And When I Die With Them, I Keep Them
Last night I watched Jazz with Marv and Maynard, and I enjoyed some Knob Creek and a Coke chaser. Then I went to bed, and while I was getting ready to sleep, I started thanking God for all the little pleasures in my life.
It was quite a list. It seems like the more mature I get, the better I am able to enjoy things. I eat less than I used to. I drink less. I quit smoking cigars. I try to curb my baser appetites, and I try to be more responsible. And I believe God works in me, making these things happen. As excess disappears from my life, the things I enjoy stand out more, perhaps because they’re not lost in the background noise of constant overindulgence.
Let’s see. I enjoy squeezing my pets and conversing with them. I enjoy the food I cook. I enjoy working on my musical skills. I love listening to good jazz and classical music. I love shooting and reloading. I look forward to having breakfast with my dad once a week. I love using my tools. I smile every time I see the ridiculous diesel pickup I bought. Every time I walk into my church, I feel like a kid running through the gate at Disneyland; I always know something good is going to happen.
The time I set apart for prayer and study is wonderful. Every session is a miniature Sabbath. It’s a sanctuary no one can intrude on, and more often than not, I sense God’s presence, and I feel like I’ve gotten a breakthrough.
You can have too much stuff in your life. You can have so much going on, you can’t appreciate any of it or do any one thing well. That’s very natural for me, as anyone who reads my blog knows, so I’m very glad God is adjusting me. Who knows? One day I might actually sell one of my motorcycles or even my flamenco guitar.
I’m keeping the milling machine and the Powermatic 66, however.
Covetousness. That was my problem. It’s not so much that I wanted what other people had; it’s that I wanted things that wouldn’t really bring me satisfaction. I used to buy stuff and then fail to enjoy it, because I thought too much about the things and not enough about the effort and time involved in deriving pleasure from them, so they sat and rotted. I still like to get toys, but now I get good use out of them, and I think that is because God is changing me and guiding me. It’s pretty unusual for me to regret spending money or time these days. I generally get a good return.
Somewhere in the Bible, it says something about how sad it is when a man has something he can’t enjoy. That’s what life without God is all about. You get rich, but you end up in rehab. You become famous, only to find that the thing you want most is privacy. Things like that happen. We don’t know which way we should go or what we should do, so we turn up blind alleys and end up with things that don’t bring us happiness. On the other hand, God promises us that if we’ll listen, he’ll guide us. He says, “I will instruct thee and teach thee in the way which thou shalt go: I will guide thee with mine eye. Be ye not as the horse, or as the mule, which have no understanding: whose mouth must be held in with bit and bridle, lest they come near unto thee.”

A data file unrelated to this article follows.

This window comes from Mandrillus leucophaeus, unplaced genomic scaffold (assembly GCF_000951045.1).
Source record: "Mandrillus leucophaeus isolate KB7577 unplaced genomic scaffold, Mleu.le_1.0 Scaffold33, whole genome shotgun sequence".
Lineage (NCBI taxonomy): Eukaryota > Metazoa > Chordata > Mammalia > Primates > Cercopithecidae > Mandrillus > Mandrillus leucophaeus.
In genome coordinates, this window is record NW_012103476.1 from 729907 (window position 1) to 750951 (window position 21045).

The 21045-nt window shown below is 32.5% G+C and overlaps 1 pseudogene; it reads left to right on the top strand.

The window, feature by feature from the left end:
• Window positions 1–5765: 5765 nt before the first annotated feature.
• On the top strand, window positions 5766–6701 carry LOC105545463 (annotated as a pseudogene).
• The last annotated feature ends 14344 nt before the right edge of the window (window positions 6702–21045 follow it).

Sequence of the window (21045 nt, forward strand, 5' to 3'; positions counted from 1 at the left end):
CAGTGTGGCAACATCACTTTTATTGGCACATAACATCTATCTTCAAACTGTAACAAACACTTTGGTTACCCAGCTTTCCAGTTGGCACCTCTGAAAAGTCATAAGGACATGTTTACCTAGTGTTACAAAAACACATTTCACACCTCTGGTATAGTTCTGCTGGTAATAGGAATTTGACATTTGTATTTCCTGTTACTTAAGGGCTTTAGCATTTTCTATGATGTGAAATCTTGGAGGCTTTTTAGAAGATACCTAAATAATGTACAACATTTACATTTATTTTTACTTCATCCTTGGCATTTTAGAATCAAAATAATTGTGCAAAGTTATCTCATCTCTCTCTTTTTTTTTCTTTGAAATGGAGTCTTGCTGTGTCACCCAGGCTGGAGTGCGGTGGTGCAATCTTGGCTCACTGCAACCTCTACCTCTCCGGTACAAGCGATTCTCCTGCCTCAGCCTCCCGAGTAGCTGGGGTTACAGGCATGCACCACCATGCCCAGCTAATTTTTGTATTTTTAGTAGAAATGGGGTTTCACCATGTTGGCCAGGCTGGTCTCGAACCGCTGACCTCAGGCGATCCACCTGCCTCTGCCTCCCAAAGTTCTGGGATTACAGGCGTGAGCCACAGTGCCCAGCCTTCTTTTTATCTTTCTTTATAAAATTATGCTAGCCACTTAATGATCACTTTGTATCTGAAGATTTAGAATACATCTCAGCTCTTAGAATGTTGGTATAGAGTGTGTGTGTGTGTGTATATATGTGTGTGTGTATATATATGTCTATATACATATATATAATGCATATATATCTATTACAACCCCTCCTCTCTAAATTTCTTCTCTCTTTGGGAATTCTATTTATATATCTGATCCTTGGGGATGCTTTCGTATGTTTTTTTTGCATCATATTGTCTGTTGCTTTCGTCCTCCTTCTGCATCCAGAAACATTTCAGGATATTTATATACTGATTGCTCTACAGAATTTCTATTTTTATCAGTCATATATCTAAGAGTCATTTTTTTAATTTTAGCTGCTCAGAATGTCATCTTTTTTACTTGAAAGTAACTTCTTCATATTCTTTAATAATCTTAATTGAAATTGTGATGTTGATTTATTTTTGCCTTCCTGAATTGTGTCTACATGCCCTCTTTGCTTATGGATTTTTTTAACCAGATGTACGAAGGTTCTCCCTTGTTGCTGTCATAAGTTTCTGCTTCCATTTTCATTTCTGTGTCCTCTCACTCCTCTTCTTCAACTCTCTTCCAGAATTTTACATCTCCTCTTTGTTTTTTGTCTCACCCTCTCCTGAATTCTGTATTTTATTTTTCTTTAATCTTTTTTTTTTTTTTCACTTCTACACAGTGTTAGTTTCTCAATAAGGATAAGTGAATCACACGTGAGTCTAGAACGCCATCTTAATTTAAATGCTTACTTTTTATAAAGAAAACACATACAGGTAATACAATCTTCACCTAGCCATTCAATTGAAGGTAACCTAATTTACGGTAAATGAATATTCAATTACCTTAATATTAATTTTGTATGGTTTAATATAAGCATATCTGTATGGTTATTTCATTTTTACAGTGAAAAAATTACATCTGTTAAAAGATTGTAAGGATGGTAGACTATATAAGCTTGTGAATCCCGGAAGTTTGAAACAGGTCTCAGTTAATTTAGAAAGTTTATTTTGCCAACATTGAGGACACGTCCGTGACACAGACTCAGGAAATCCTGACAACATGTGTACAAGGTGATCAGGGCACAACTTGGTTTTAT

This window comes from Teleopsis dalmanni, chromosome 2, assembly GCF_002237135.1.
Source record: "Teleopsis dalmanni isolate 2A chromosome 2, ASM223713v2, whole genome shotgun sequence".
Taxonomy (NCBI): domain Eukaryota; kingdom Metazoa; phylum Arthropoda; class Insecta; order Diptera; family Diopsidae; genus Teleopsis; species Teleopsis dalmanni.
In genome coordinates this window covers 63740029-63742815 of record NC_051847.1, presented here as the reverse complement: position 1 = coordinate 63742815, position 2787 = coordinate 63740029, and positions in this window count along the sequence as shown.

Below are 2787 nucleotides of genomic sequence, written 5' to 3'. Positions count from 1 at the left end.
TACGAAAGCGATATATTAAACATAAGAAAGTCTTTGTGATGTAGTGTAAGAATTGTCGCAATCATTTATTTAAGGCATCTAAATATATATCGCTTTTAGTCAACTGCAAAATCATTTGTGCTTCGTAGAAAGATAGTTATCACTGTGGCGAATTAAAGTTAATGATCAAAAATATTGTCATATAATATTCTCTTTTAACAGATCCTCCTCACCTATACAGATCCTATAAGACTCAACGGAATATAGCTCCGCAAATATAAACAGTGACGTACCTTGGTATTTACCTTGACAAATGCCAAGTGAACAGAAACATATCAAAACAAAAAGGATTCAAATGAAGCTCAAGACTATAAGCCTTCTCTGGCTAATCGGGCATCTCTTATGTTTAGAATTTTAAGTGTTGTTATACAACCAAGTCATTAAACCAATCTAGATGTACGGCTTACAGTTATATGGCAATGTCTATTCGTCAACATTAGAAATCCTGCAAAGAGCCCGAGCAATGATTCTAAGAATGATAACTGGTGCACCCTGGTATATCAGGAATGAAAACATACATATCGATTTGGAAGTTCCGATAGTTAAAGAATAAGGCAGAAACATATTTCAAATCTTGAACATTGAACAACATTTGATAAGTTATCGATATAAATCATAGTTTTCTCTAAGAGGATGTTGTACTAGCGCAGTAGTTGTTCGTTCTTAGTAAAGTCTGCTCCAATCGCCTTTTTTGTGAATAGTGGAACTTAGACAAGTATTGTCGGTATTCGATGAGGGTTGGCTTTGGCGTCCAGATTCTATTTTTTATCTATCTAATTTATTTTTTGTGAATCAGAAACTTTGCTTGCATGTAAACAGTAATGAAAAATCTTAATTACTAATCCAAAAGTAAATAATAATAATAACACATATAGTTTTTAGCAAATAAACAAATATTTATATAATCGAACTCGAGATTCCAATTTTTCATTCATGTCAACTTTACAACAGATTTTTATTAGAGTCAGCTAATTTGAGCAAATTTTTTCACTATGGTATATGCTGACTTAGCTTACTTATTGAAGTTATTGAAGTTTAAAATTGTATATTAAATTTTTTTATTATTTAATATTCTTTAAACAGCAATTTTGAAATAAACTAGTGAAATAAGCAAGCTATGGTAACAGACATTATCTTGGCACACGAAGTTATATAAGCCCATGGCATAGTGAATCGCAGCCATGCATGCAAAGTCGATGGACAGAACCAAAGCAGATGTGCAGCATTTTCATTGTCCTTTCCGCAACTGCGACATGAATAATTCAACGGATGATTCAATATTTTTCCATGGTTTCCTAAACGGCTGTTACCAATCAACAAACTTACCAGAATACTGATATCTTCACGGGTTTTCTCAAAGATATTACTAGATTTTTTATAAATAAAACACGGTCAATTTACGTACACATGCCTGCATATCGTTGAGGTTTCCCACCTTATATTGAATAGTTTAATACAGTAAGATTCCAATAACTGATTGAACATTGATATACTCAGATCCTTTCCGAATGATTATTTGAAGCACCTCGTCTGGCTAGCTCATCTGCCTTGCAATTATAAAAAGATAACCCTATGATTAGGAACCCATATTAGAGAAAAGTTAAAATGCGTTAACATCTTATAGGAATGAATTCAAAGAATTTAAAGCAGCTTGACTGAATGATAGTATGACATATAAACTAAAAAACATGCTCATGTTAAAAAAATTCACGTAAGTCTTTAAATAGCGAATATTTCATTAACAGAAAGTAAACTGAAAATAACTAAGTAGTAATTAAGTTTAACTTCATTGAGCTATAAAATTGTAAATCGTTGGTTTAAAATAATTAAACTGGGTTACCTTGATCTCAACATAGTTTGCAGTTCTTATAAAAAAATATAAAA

We don’t know what we need or what we want. We can’t know. The world is too complicated, and we’re not smart enough to see all the angles. Only God can know. So he gave us a system in which we obey him and listen to him, and he gives us what we should have. He gives us things that are truly satisfying, and which have lasting value. And at the end of our time, we don’t stand before God poor and blind and naked, which is what happens to people who amass the wrong kind of wealth. The stuff we take wrongly, we lose. We only keep that which we were intended to have.
I wish I could go back in time to about 1971 and slap myself. But like the relatives of the rich man in the parable about hell, I would not have listened.
Long ago, when I thought I was about to have a comic strip syndicated, I cut photos of sportfishing yachts out of magazines, and I taped them to walls and so on, to give me motivation to work. That seems funny now. What if I had succeeded? I’d be a big, fat, conceited (more than I am now) lout who thought he made it without God’s help. I’d have shallow friends who drank all the time and never set foot in a church. I’d have no relationship with God, because I’d think I didn’t need one. The yachting crowd is coarse and venal; I know them. I would have gotten sick of them in two seasons. I’m much better off with the folks who attend church on Saturday night.
I thought I knew what I needed, but I wasn’t even close.
I don’t know where I’m going, and I admit, I wish God would hurry up, but I know that things are better than they used to be, and the trend is positive, and it’s a trend I can trust. I’m not building on sand.
I don’t know if buying a cornet was a good idea, but it will be fun for at least two months, and it will cost very little. I actually prayed about it, and I really felt like I should try it. Weird.
I feel like a piece of rough lumber somebody is jointing and planing and sanding into shape. Life gets more enjoyable all the time. I even appreciate the problems and setbacks. Now they seem to have meaning, and every one ends up blessing me. It’s hard to harm someone who walks with God, because God takes everything you throw at him and makes it a help to him.
All that stuff Jesus said; it looks like it’s actually TRUE. That’s wild. I never thought he was lying, but it’s still impressive when I see his words confirmed.Stumble it! Save This Page